• Entries on federal agencies, departments, and sub-components, which include contact information, links to FOIA regulations, and more. With the assistance of Muckrock, these agency pages pull in real-time statistics from people making requests via Muckrock’s services, including the agency’s average response time, the percentage of requests that incur fees, and the average success rate of requesters. Agency pages also link to the corresponding page in FOIA Mapper, a resource that details the agency’s information systems, helping requesters specify where agencies are likely to have responsive records. Finally, the agency pages also pull in the latest district court opinions from the FOIA Project, so users can see what has been happening in case law specific to that agency.

Sustainable Development Goals: “Ensure public access to information and protect fundamental freedoms.."

From Toby Mendel, chair of the Steering Committee for FOI Advocates Network, a consortium of activists whichI and others in Australia belong:
As many of you know, the SDGs have been adopted and SDG Target 16.10 is as follows: “Ensure public access to information and protect fundamental freedoms, in accordance with national legislation and international agreements”. While the indicators for this target have not yet been finally decided, one is very likely to be: “Number of countries that adopt and implement constitutional, statutory and/or policy guarantees for public access to information.”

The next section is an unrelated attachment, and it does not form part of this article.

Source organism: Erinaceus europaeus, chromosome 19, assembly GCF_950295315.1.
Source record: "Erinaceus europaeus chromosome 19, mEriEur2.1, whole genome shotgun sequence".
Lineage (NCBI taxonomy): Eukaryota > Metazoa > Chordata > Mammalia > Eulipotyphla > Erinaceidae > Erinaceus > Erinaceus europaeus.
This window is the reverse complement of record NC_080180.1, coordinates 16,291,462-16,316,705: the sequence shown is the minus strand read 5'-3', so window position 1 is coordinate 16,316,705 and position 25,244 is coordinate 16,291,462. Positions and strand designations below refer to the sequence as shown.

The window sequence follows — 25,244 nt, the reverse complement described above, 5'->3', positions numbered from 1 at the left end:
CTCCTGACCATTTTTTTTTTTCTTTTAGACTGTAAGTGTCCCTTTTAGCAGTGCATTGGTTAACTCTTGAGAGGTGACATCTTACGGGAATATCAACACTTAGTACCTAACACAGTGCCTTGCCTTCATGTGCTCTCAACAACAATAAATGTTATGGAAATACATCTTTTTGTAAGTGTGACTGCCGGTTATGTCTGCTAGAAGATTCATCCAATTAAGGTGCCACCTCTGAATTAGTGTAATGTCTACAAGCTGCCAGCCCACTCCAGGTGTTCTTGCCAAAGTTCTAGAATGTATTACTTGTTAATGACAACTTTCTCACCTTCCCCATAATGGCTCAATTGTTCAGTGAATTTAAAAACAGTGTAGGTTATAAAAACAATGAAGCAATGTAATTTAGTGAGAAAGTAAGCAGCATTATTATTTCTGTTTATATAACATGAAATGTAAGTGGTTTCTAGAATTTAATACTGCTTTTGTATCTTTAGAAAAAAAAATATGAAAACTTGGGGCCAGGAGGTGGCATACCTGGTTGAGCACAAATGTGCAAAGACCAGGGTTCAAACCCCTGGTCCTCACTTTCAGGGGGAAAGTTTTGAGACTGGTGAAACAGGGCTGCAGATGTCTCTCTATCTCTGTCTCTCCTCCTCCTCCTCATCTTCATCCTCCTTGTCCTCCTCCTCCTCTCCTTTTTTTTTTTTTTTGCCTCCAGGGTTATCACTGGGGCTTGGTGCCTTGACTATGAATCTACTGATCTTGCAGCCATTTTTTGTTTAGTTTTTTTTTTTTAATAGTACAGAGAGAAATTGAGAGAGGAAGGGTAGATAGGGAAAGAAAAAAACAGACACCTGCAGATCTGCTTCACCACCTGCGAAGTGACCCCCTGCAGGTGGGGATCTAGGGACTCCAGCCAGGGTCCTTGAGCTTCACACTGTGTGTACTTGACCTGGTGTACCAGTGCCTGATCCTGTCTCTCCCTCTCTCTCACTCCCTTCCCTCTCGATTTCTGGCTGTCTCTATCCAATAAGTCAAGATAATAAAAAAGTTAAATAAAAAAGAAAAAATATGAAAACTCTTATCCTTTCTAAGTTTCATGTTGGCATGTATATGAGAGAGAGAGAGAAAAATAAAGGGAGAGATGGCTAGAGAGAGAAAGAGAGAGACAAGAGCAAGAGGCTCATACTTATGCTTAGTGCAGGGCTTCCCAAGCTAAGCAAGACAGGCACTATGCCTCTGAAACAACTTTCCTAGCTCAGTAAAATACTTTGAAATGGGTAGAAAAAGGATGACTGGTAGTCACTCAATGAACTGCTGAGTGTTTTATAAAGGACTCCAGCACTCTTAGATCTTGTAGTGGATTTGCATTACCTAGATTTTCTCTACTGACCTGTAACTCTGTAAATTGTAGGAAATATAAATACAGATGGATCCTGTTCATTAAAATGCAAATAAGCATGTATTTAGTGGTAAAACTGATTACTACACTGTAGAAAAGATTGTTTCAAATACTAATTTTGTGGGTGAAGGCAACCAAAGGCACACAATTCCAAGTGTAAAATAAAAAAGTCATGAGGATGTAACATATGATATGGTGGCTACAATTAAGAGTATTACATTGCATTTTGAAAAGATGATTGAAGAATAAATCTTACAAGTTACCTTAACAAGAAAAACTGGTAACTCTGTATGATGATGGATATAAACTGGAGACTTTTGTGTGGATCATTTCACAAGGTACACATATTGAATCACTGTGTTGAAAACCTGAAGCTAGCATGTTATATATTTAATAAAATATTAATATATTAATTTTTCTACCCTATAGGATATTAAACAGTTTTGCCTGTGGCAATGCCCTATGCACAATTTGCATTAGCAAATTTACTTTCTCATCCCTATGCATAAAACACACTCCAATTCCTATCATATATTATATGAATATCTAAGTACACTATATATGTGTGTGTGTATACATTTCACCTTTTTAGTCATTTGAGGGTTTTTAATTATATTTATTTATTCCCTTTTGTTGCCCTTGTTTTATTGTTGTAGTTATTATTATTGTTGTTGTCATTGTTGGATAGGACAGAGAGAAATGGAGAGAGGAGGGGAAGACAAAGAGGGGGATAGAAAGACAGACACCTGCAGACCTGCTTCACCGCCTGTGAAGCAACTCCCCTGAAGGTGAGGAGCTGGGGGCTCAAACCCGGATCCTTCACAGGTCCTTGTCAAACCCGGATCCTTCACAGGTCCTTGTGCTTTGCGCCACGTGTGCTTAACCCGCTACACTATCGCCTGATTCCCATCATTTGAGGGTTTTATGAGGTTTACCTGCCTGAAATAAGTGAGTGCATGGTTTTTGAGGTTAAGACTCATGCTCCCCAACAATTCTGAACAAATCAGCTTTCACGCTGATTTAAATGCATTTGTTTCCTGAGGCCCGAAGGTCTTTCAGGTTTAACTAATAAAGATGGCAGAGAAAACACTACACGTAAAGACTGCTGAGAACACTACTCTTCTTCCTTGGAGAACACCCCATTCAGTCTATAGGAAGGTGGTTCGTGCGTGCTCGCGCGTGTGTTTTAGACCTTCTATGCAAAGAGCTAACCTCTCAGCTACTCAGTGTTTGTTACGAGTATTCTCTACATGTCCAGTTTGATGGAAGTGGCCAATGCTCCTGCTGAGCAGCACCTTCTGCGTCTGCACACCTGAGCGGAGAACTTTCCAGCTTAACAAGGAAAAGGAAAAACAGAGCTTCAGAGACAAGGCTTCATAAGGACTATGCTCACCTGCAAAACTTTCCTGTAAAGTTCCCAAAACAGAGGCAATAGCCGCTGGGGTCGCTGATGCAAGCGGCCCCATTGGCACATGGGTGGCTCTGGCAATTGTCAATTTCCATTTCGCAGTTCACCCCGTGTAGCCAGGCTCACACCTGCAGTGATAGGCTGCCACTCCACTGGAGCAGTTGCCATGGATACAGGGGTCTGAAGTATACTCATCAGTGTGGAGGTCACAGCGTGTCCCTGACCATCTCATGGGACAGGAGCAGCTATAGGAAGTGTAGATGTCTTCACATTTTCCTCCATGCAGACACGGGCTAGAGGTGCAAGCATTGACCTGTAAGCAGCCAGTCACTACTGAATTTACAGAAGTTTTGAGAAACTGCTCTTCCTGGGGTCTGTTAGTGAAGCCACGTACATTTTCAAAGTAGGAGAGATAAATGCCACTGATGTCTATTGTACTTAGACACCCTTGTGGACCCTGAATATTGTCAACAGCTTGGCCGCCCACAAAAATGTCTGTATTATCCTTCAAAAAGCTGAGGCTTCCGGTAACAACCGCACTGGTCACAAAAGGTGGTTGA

On 19 Sept., UNESCO held a meeting of experts to discuss how to assess this indicator, with two members of FOIAnet present, myself and Gilbert Sendugwa. They have already determined that it could be broken down into three sub-questions, namely: 1) whether the country has adopted guarantees; 2) the extent to which those guarantees are in line with international standards (based on the language in the target); and 3) the steps the country has taken to implement the guarantees.

A number of methodologies will be used to assess these questions. One will be to ask countries (officials) to respond to a list of questions. At the meeting, Gilbert and myself volunteered to conduct a crowd-sourcing through FOIAnet to try to come up with a set of questions, mainly focused on the question of implementation, and we are now reaching out to you for your suggestions.

A few points:

1) We have been told that there should be a maximum of ten questions.

2) Questions should, in general, be closed/objective rather than open-ended/subjective (so as to keep the exercise as scientific, accurate and comparable as possible).